Chemoradiation after FOLFIRINOX for borderline resectable or locally advanced pancreatic cancer
Original Article (Management of Pancreatic Cancer)

Chemoradiation after FOLFIRINOX for borderline resectable or locally advanced pancreatic cancer

Brandon R. Mancini1#, Stacey Stein2#, Shane Lloyd3, Charles E. Rutter4, Edward James5, Bryan W. Chang6, Jill Lacy2, Kimberly L. Johung7

1Department of Radiation Oncology, University of Michigan, Ann Arbor, MI, USA; 2Section of Medical Oncology, Yale University School of Medicine, New Haven, CT, USA; 3Department of Radiation Oncology, Huntsman Cancer Institute, University of Utah, Salt Lake City, UT, USA; 4Department of Radiation Oncology, Hartford Hospital, Hartford, CT, USA; 5Hematology/Oncology, Advocate Lutheran General Hospital, Park Ridge, IL, USA; 6Department of Radiation Oncology, Torrance Memorial Medical Center, Torrance, CA, USA; 7Department of Therapeutic Radiology, Yale University School of Medicine, New Haven, CT, USA

Contributions: (I) Conception and design: All authors; (II) Administrative support: None; (III) Provision of study materials or patients: All authors; (IV) Collection and assembly of data: All authors; (V) Data analysis and interpretation: All authors; (VI) Manuscript writing: All authors; (VII) Final approval of manuscript: All authors.

#These authors contributed equally to this work.

Correspondence to: Kimberly L. Johung, MD, PhD. Department of Therapeutic Radiology, Yale University School of Medicine, P.O. Box 208040, New Haven, CT 06520-8040, USA. Email:

Background: The safety and efficacy of FOLFIRINOX (FX) followed by consolidative chemoradiation (CRT) in borderline resectable (BRPC) and locally advanced pancreatic cancer (LAPC) has not been extensively studied. We sought to evaluate outcomes and toxicities of this regimen.

Methods: A retrospective review was performed of 33 patients with BRPC or LAPC treated with FX followed by CRT. Radiotherapy was directed at the primary tumor and any involved nodes (84.8% received 50–50.4 Gy with standard fractionation and concurrent capecitabine, while 15.2% of patients received 36 Gy in 15 fractions with weekly gemcitabine). Toxicities of FX and CRT were graded using Common Terminology Criteria for Adverse Events (CTCAE v4.0), and radiographic response was evaluated using Response Evaluation Criteria in Solid Tumors (RECIST). Overall survival (OS), distant metastasis-free survival (DMFS), and local control (LC) were calculated using Kaplan-Meier analyses, and a Cox proportional hazards model was used to assess the impact of clinicopathologic factors on OS.

Results: Median follow-up was 19.9 months and patients received a median of 6.4 months of chemotherapy (range, 2.2–12.0 months). There were more T4 tumors than T3 tumors (70% vs. 30%). Grade ≥3 toxicities were low, including fatigue (9.1%), diarrhea (6.1%), neuropathy (6.1%), and dehydration (6.1%). R0 surgical resection was achieved in 5 patients (15.2%) after CRT. Median OS was 22.0 months (91% at 1 year and 45% at 2 years). Median DMFS was 17.8 months (69% at 1 year and 35% at 2 years). LC was 84% at 1 year and 55% at 2 years.

Conclusions: OS is promising with the use of FX in BRPC and LAPC, and consolidative CRT was well tolerated in this cohort. Therefore, the role of radiation after multi-agent chemotherapy should be further evaluated in prospective trials.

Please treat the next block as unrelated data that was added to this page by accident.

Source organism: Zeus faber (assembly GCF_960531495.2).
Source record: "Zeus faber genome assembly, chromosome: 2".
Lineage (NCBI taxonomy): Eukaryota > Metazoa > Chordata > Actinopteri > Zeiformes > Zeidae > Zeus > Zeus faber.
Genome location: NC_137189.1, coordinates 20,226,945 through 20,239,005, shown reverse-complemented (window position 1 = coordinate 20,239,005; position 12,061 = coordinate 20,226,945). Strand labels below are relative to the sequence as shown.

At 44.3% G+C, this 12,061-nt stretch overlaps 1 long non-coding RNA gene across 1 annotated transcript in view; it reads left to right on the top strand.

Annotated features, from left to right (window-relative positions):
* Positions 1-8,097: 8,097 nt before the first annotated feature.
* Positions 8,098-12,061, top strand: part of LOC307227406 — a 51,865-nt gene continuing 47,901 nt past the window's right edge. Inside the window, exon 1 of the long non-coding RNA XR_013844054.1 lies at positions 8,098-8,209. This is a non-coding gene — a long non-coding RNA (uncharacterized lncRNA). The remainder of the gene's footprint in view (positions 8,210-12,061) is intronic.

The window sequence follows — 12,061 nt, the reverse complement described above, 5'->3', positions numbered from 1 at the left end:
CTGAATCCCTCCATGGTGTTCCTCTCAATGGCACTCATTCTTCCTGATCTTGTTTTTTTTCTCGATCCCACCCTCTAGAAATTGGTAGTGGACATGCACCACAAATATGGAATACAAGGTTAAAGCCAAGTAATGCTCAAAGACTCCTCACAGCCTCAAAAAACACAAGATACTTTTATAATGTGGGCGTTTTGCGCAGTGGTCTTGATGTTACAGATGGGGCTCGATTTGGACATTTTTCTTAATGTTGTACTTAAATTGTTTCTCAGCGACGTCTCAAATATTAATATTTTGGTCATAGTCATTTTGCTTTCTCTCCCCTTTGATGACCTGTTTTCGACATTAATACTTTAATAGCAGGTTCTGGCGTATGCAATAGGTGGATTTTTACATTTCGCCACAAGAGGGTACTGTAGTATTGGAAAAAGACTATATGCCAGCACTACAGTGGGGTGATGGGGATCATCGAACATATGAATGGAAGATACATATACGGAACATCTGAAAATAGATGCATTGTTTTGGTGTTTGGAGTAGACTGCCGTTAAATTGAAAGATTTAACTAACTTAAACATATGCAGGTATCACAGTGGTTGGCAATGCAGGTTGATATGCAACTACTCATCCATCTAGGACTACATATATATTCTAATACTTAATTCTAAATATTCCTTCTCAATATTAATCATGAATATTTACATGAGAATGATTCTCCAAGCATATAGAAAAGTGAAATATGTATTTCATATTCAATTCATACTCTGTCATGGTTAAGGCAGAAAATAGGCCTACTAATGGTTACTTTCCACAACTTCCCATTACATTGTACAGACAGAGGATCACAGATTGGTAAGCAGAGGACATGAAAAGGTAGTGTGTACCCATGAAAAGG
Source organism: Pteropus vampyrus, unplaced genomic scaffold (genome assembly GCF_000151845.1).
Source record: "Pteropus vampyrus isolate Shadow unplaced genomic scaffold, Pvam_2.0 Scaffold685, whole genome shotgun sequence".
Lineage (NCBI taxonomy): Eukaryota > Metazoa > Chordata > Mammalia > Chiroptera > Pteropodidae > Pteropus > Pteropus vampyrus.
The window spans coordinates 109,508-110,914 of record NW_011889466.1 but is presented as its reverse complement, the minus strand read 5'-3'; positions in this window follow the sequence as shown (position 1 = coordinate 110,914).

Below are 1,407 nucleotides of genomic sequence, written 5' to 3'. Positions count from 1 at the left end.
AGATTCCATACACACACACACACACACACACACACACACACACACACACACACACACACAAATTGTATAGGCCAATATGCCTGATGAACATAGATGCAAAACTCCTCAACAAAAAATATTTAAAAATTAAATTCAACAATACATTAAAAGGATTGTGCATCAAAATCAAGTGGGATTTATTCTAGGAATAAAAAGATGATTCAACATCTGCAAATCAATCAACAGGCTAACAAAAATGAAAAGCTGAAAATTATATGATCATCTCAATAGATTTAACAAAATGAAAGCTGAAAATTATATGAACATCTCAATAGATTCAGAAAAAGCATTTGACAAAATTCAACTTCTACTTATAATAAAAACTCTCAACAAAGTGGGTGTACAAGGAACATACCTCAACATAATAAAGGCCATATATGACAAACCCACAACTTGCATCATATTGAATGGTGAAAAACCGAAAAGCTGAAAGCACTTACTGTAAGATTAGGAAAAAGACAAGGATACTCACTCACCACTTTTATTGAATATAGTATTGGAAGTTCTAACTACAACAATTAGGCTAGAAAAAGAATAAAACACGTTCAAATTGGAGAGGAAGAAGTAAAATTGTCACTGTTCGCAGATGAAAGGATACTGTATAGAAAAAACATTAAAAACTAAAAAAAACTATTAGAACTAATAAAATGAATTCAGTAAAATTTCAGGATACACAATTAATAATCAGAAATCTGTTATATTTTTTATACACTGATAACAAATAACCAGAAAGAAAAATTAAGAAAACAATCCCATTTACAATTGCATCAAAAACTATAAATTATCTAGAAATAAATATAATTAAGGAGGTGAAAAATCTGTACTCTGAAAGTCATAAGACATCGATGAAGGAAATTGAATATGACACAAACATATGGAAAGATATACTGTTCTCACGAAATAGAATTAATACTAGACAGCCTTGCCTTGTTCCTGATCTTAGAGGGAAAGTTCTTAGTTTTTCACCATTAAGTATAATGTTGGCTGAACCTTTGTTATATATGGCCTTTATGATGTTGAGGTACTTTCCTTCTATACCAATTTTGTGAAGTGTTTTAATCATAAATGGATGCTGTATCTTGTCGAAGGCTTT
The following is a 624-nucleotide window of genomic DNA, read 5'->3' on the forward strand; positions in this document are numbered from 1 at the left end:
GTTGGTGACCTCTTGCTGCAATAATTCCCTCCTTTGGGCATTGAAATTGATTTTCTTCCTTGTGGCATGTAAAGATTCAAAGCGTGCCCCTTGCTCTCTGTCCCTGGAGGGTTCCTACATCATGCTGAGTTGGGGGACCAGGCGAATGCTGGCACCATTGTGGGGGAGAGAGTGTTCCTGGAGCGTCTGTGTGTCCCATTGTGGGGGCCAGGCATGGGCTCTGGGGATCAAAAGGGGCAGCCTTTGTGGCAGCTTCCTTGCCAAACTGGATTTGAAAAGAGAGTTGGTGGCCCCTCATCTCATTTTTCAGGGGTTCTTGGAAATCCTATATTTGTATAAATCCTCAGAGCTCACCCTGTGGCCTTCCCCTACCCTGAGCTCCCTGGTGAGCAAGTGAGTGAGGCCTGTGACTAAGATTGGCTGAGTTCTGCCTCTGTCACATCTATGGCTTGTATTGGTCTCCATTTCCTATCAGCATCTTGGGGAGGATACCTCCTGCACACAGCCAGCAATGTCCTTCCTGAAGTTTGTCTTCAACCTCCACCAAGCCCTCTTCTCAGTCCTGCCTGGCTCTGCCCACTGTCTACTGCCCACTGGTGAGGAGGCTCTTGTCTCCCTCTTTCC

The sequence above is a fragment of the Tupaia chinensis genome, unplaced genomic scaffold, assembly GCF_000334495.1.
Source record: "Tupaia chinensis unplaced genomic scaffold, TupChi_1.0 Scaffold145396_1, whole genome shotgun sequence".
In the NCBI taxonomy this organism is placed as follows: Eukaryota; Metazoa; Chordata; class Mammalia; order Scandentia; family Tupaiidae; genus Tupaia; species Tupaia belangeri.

Keywords: Pancreatic neoplasms; radiotherapy; drug therapy

Submitted Oct 06, 2017. Accepted for publication Mar 27, 2018.

doi: 10.21037/jgo.2018.04.03


Only 15–20% of the more than 55,000 cases of pancreatic cancer diagnosed each year in the United States are resectable at diagnosis (1), while the majority are either borderline resectable (BRPC) or locally advanced (LAPC) (30–40%) or metastatic (40%). Advances in chemotherapy regimens and radiation delivery are critical to improve outcomes for patients with localized yet unresectable disease, and the treatment of BRPC and LAPC pancreatic cancer continues to evolve. Current National Comprehensive Cancer Network (NCCN) guidelines for patients with LAPC recommend up-front clinical trial enrollment or combination chemotherapy for patients with adequate performance status, with chemoradiation (CRT) reserved for select patients without disease progression following a sufficient course of chemotherapy (2). In patients with BRPC, neoadjuvant chemotherapy is recommended with consideration of chemoradiation, followed by reevaluation for surgery (2).

The role of CRT in the treatment of LAPC remains controversial. Selected use of concurrent CRT in patients without early distant progression after induction chemotherapy has shown promising results in multiple retrospective and phase II studies (3-7), suggesting that this strategy identifies those patients more likely to derive a benefit from local control (LC) with chemoradiation. The LAP07 phase III trial randomized patients to CRT with capecitabine or no further therapy after 4 months of gemcitabine plus or minus erlotinib. While LC was improved with CRT (68% vs. 54%), there was no difference in overall survival (median OS of 15.2 months with CRT vs. 16.5 months with chemotherapy) (8). However, this trial does not reflect the current chemotherapy regimens used in advanced pancreatic cancer.

The most promising chemotherapy regimens to date have been studied in patients with metastatic disease, with practice-changing phase III studies demonstrating significant improvements in OS, progression-free survival, and response rates with FOLFIRINOX (FX) (5-fluorouracil, leucovorin, oxaliplatin, and irinotecan) compared to gemcitabine alone (9), and nab-paclitaxel plus gemcitabine compared to gemcitabine alone (10). The PRODIGE4/ACCORD11 study randomized patients with metastatic pancreatic cancer to FX versus gemcitabine, and median OS was significantly prolonged with FX at 11.1 versus 6.8 months with gemcitabine (9). The mPACT trial demonstrated a survival benefit to gemcitabine and nab-paclitaxel compared to gemcitabine alone (median OS of 8.5 versus 6.7 months, respectively). Increasingly these regimens are being used in the treatment of LAPC (11-15). A recent meta-analysis of mostly retrospective cohort studies reported a median survival of 24.2 months for LAPC patients treated with first line FX, significantly prolonged compared to historical controls treated with gemcitabine (16). The potential benefit of local therapy in the setting of these superior systemic regimens is of interest. Therefore, the purpose of our study was to analyze the tolerability and efficacy of FX and subsequent CRT for BRPC and LAPC.